Con­sider: What is the exper­tise strate­gi­cally, busi­ness­wise, that you’re bringing and find the net­working bridge that goes in that direc­tion,” she said.

How do you network?

Ellen Rich­stone, board director of Vioamber, eMagin, Pro­teck Val­u­a­tion Ser­vices, and Pax­er­amed, sug­gested taking your cue from cor­po­rate exec­u­tives themselves.

Think about it from a gov­er­nance per­spec­tive,” said Rich­stone, who is the former CEO of Entre­pre­neurial Resources Group and former chief finan­cial officer for sev­eral public and pri­vate com­pa­nies. “Com­pa­nies go through a com­plex matrix process in choosing board mem­bers: What do we need in global skills, industry exper­tise, now and going for­ward?” Then, she said, they look at those cur­rently on the board and do a “gap” analysis—what exper­tise is missing? Next they develop a “pipeline” of pos­sible can­di­dates. “The pipeline,” she con­cluded, “comes back to networking.”

What is the work of a board?

While the pan­elists were careful to stress that every board is dif­ferent, they noted some gen­er­al­i­ties regarding com­mit­ment: Five to six board meet­ings a year as well as indi­vidual com­mittee meet­ings, some of which may involve travel, and about 400 pages of mate­rial to read before board-​​director meet­ings. Prepa­ra­tion is cru­cial, said Stacy. “You are on your own. At the meeting, you must dive right into dis­cussing the key issues.”

Jeans cited a survey from the National Asso­ci­a­tion of Cor­po­rate Direc­tors, noting that board ser­vice, on average, is 250 hours per year.

It’s a job,” said Rich­stone, adding with a laugh, “but you have no staff. You really have to eval­uate the needs and your time.”

Every con­nec­tion you make is a poten­tial place where you might get a board appoint­ment.
— board director Michelle Stacy

The type of issues boards cover run the gamut. Jeans, in his role on AMICA’s audit com­mittee, under­lined the impor­tance of risk man­age­ment. “I make sure the right ques­tions are asked,” he said. This con­cerns not only finan­cial aspects, he added, but rep­u­ta­tion risk, cat­a­strophic risk, and the risk of losing key talent.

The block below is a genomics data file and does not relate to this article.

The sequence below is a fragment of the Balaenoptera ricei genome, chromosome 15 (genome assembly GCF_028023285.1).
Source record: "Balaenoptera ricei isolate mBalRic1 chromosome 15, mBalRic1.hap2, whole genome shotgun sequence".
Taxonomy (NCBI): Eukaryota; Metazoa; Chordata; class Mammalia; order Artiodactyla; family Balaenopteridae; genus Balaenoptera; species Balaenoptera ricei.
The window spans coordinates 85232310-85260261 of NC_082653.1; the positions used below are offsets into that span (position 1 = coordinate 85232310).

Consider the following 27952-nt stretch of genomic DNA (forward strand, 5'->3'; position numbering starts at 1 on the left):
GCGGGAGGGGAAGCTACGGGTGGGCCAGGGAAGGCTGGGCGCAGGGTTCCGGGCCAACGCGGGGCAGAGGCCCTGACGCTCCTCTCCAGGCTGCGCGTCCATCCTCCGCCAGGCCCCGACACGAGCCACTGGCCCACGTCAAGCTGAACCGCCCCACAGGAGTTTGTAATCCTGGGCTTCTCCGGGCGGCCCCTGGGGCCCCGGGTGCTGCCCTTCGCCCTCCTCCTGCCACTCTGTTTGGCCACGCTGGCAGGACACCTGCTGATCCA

Stacy brought up the impor­tance of suc­ces­sion plan­ning: How will the com­pany move for­ward as roles in the C-suite—the senior-​​executive positions—change? “You may be asked as well to spend time with people in the C-​​suite, to under­stand their skills,” she said.

How do you pre­pare to be on a board?

An audi­ence member won­dered how she might go about acquiring the skills to serve on a board, given that she was not yet a senior exec­u­tive. The pan­elists pro­vided a range of suggestions:

  • Serve on the board of a nonprofit or a small private company. There you can learn about decision-making, how to interact with board members, and ways to make a board dynamic. “As a byproduct, someone may know of a corporate board looking for someone with your skills,” said Jeans.
  • Serve on an advisory board of a company or an organization.
  • Strive in your workplace to reach the highest level of responsibility. If you can’t be a CEO or a chief operating officer, get to the point where you run a division or are a subject matter expert, perhaps a research-and-development or marketing pro.
  • Educate yourself by attending learning sessions at the Boston Club and from NACD materials.

Closing the dis­cus­sion, Jeans pro­vided three key ques­tions to ask your­self in assessing any board posi­tion: “Are you learning? Can you have an impact? Are you having fun?”